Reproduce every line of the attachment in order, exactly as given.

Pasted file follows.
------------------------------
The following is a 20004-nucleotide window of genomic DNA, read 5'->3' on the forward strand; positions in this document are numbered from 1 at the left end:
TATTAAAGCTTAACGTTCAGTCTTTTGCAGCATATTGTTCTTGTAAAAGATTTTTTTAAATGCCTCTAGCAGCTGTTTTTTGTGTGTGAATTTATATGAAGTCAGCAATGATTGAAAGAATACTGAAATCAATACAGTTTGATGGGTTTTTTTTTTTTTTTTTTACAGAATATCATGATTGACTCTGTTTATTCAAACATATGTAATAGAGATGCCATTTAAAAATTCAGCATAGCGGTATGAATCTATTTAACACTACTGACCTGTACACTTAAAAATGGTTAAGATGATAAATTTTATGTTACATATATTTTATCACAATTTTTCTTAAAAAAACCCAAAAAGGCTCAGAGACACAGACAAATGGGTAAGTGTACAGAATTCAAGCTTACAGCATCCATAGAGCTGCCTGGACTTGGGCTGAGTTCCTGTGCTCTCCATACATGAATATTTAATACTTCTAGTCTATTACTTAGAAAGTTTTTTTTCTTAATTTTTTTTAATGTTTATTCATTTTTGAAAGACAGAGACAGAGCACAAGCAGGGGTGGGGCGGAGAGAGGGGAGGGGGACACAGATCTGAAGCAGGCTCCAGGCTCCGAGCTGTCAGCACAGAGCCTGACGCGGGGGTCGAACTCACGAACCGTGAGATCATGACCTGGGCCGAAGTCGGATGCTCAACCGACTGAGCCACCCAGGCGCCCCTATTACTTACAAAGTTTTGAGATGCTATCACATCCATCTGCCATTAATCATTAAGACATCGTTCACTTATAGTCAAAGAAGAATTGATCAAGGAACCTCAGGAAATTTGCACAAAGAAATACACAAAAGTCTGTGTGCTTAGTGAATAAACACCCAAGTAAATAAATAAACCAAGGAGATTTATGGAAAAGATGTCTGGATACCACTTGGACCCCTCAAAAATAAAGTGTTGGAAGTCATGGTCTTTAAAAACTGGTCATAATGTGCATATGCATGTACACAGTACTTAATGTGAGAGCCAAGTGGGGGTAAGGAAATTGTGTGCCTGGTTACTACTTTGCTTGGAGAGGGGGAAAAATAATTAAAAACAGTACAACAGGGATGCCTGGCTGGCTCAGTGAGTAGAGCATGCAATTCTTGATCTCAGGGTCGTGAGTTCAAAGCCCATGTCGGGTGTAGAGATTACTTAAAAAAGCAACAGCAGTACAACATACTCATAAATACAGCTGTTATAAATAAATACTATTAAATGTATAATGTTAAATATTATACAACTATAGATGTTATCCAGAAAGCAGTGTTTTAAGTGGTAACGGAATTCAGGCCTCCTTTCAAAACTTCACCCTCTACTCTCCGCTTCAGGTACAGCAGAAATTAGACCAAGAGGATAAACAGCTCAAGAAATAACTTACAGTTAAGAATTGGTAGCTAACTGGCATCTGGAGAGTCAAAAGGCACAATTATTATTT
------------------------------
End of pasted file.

The following is a 20004-nucleotide window of genomic DNA, read 5'->3' on the forward strand; positions in this document are numbered from 1 at the left end:
TATTAAAGCTTAACGTTCAGTCTTTTGCAGCATATTGTTCTTGTAAAAGATTTTTTTAAATGCCTCTAGCAGCTGTTTTTTGTGTGTGAATTTATATGAAGTCAGCAATGATTGAAAGAATACTGAAATCAATACAGTTTGATGGGTTTTTTTTTTTTTTTTTTACAGAATATCATGATTGACTCTGTTTATTCAAACATATGTAATAGAGATGCCATTTAAAAATTCAGCATAGCGGTATGAATCTATTTAACACTACTGACCTGTACACTTAAAAATGGTTAAGATGATAAATTTTATGTTACATATATTTTATCACAATTTTTCTTAAAAAAACCCAAAAAGGCTCAGAGACACAGACAAATGGGTAAGTGTACAGAATTCAAGCTTACAGCATCCATAGAGCTGCCTGGACTTGGGCTGAGTTCCTGTGCTCTCCATACATGAATATTTAATACTTCTAGTCTATTACTTAGAAAGTTTTTTTTCTTAATTTTTTTTAATGTTTATTCATTTTTGAAAGACAGAGACAGAGCACAAGCAGGGGTGGGGCGGAGAGAGGGGAGGGGGACACAGATCTGAAGCAGGCTCCAGGCTCCGAGCTGTCAGCACAGAGCCTGACGCGGGGGTCGAACTCACGAACCGTGAGATCATGACCTGGGCCGAAGTCGGATGCTCAACCGACTGAGCCACCCAGGCGCCCCTATTACTTACAAAGTTTTGAGATGCTATCACATCCATCTGCCATTAATCATTAAGACATCGTTCACTTATAGTCAAAGAAGAATTGATCAAGGAACCTCAGGAAATTTGCACAAAGAAATACACAAAAGTCTGTGTGCTTAGTGAATAAACACCCAAGTAAATAAATAAACCAAGGAGATTTATGGAAAAGATGTCTGGATACCACTTGGACCCCTCAAAAATAAAGTGTTGGAAGTCATGGTCTTTAAAAACTGGTCATAATGTGCATATGCATGTACACAGTACTTAATGTGAGAGCCAAGTGGGGGTAAGGAAATTGTGTGCCTGGTTACTACTTTGCTTGGAGAGGGGGAAAAATAATTAAAAACAGTACAACAGGGATGCCTGGCTGGCTCAGTGAGTAGAGCATGCAATTCTTGATCTCAGGGTCGTGAGTTCAAAGCCCATGTCGGGTGTAGAGATTACTTAAAAAAGCAACAGCAGTACAACATACTCATAAATACAGCTGTTATAAATAAATACTATTAAATGTATAATGTTAAATATTATACAACTATAGATGTTATCCAGAAAGCAGTGTTTTAAGTGGTAACGGAATTCAGGCCTCCTTTCAAAACTTCACCCTCTACTCTCCGCTTCAGGTACAGCAGAAATTAGACCAAGAGGATAAACAGCTCAAGAAATAACTTACAGTTAAGAATTGGTAGCTAACTGGCATCTGGAGAGTCAAAAGGCACAATTATTATTT